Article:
Black Voters Matter brings warrant clinics to rural communities

Too often, people accused of minor offenses are incarcerated, a traumatizing hardship that can snowball into disrupting jobs, family, and other obligations. Low-level, non-felony offenses account for about 25% of daily jail populations nationwide. And incarceration rates in rural areas are growing, in part due to the limited resources in rural court systems.

The heavy ramifications of less serious crimes have led RDI-grantee Black Voters Matter to introduce warrant clinics in numerous communities. As Black Voters Matter’s Anza Becnel explained to RDI grantees recently, this innovative approach to processing warrants greatly benefits communities.

“I believe every human being is interested in what’s possible.”

Anza Becnel

The warrant clinics bring people together for a new kind of court system. Prosecutors and judges participate, and the setup leverages the community’s assets to offer a more effective and fairer form of justice.  

The clinics take place on Saturdays, run by volunteers who organize not only legal support, but also music, food, childcare, and a community feel. The clinics give folks the opportunity to resolve warrants for low-level, non-violent offenses with no victims. Through these community-led events, Anza and many supporters give people with warrants the chance to overcome barriers that get in the way of a court appearance, such as transportation, work obligations, and feelings of fear or intimidation. In true community spirit, community elders frequently chip in to support someone who doesn’t have the money to pay their fine. Prosecutors also get assistance clearing their hefty backlogs. Anza reports many people see the upside to using this model, and he’s received support from nearly every court he’s approached with the idea.

Tight-knit communities

Challenges with the criminal justice system span rural and urban spaces, but the assets to tackle these challenges are unique to each locale. Anza is especially excited about chances to establish warrant clinics throughout rural areas, because he sees ample potential for impact in these regions. In small towns where rural clinics have popped up, dramatic ripple effects have followed.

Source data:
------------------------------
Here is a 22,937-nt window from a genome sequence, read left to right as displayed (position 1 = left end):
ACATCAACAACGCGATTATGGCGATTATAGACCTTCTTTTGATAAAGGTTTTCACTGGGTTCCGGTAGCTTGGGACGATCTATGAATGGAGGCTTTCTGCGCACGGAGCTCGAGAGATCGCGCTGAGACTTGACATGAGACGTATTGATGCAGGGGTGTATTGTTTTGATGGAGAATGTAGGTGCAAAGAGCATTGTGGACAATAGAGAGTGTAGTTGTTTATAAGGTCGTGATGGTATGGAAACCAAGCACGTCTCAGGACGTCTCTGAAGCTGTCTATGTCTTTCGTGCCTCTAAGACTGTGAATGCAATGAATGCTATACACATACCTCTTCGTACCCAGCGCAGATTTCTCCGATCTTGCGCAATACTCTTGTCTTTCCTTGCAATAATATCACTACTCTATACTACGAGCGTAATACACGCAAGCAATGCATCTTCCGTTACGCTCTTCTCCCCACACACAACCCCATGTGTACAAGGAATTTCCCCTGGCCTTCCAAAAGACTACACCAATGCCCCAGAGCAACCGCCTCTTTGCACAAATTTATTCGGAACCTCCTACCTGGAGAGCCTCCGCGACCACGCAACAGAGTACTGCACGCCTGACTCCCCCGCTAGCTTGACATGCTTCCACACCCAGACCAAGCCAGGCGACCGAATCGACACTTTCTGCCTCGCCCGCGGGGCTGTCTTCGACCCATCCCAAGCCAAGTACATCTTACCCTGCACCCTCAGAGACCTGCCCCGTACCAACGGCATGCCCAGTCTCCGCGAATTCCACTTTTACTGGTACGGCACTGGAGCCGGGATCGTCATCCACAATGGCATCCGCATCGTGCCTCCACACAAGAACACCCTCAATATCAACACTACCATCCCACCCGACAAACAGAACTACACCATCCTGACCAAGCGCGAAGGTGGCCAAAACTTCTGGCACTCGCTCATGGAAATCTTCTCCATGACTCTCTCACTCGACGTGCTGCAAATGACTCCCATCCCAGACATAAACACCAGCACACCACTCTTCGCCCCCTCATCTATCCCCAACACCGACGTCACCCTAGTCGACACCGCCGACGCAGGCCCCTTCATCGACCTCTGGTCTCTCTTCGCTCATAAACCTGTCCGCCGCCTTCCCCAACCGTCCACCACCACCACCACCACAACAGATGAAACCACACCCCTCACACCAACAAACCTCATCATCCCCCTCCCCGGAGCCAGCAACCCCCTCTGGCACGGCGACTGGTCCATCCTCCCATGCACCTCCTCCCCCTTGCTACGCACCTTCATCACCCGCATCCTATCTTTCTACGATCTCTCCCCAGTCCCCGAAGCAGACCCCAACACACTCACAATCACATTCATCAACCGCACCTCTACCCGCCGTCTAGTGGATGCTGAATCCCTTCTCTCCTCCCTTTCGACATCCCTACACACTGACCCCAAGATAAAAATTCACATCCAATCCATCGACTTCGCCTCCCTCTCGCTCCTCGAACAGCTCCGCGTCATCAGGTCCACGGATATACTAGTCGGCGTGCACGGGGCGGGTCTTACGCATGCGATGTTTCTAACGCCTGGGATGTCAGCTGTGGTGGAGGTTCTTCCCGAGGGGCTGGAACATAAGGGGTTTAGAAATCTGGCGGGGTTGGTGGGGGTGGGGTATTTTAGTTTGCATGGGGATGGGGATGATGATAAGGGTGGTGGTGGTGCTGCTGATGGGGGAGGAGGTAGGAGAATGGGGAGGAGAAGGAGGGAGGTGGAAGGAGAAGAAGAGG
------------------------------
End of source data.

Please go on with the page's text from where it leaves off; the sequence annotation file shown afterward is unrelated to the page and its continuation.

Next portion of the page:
The tight-knit nature of these places, for instance, lays the groundwork for the success of warrant clinics. People with deep interconnectedness can show up for each other in myriad ways–financial, legal, and emotional–throughout legal proceedings. They just need the opportunity to provide community support during the court process. 

In rural communities, Anza said, “the impact is going to carry further.” 

An experimental approach

Anza sees warrant clinics as an experimental approach with substantial room to grow and adapt. One obstacle many face involves the use of fines and fees for municipal revenue, particularly in smaller cities and cities with larger Black populations. These disparities present in addition to the racial disparities in police stops. Anza is prepared to partner with local organizers and officials to address these sorts of barriers.

But to Anza, one of the most important components of the warrant clinic model is the ability for communities to create court for themselves. It’s an opportunity that brings neighbors together as people on each end of the legal system collaborate to improve outcomes. 

“The warrant clinic is created for good people caught in a system that needs to be improved,” he emphasized. “The court system that we know today was created a long time ago by people in power, and it needs to be updated.”